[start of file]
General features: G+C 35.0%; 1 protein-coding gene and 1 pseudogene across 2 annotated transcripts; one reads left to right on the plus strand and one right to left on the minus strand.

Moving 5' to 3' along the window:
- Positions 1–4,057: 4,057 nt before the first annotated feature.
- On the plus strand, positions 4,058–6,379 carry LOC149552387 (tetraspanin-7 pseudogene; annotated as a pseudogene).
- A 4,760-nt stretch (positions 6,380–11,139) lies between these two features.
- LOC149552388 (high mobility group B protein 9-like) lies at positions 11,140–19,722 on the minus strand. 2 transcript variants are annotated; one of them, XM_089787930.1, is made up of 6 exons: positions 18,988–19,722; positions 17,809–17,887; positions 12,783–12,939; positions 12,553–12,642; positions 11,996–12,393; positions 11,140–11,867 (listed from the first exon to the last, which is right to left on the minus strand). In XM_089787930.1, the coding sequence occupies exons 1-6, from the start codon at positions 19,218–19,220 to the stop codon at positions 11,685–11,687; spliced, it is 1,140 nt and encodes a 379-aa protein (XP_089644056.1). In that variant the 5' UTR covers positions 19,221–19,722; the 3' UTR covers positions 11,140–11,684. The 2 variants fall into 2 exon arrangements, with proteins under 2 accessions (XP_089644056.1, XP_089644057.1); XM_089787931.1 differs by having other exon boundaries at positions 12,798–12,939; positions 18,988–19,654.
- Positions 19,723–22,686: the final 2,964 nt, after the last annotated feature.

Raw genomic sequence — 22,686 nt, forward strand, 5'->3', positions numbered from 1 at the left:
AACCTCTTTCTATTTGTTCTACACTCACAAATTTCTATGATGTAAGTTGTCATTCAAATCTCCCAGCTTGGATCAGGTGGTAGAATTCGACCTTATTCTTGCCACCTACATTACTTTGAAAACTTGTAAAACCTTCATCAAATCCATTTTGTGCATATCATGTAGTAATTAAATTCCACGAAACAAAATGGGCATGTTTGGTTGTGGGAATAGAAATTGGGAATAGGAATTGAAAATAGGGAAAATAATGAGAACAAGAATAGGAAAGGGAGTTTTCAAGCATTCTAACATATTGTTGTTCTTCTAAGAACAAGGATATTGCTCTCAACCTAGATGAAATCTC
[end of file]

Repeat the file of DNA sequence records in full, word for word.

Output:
General features: G+C 35.0%; 1 protein-coding gene and 1 pseudogene across 2 annotated transcripts; one reads left to right on the plus strand and one right to left on the minus strand.

Moving 5' to 3' along the window:
- Positions 1–4,057: 4,057 nt before the first annotated feature.
- On the plus strand, positions 4,058–6,379 carry LOC149552387 (tetraspanin-7 pseudogene; annotated as a pseudogene).
- A 4,760-nt stretch (positions 6,380–11,139) lies between these two features.
- LOC149552388 (high mobility group B protein 9-like) lies at positions 11,140–19,722 on the minus strand. 2 transcript variants are annotated; one of them, XM_089787930.1, is made up of 6 exons: positions 18,988–19,722; positions 17,809–17,887; positions 12,783–12,939; positions 12,553–12,642; positions 11,996–12,393; positions 11,140–11,867 (listed from the first exon to the last, which is right to left on the minus strand). In XM_089787930.1, the coding sequence occupies exons 1-6, from the start codon at positions 19,218–19,220 to the stop codon at positions 11,685–11,687; spliced, it is 1,140 nt and encodes a 379-aa protein (XP_089644056.1). In that variant the 5' UTR covers positions 19,221–19,722; the 3' UTR covers positions 11,140–11,684. The 2 variants fall into 2 exon arrangements, with proteins under 2 accessions (XP_089644056.1, XP_089644057.1); XM_089787931.1 differs by having other exon boundaries at positions 12,798–12,939; positions 18,988–19,654.
- Positions 19,723–22,686: the final 2,964 nt, after the last annotated feature.

Raw genomic sequence — 22,686 nt, forward strand, 5'->3', positions numbered from 1 at the left:
AACCTCTTTCTATTTGTTCTACACTCACAAATTTCTATGATGTAAGTTGTCATTCAAATCTCCCAGCTTGGATCAGGTGGTAGAATTCGACCTTATTCTTGCCACCTACATTACTTTGAAAACTTGTAAAACCTTCATCAAATCCATTTTGTGCATATCATGTAGTAATTAAATTCCACGAAACAAAATGGGCATGTTTGGTTGTGGGAATAGAAATTGGGAATAGGAATTGAAAATAGGGAAAATAATGAGAACAAGAATAGGAAAGGGAGTTTTCAAGCATTCTAACATATTGTTGTTCTTCTAAGAACAAGGATATTGCTCTCAACCTAGATGAAATCTC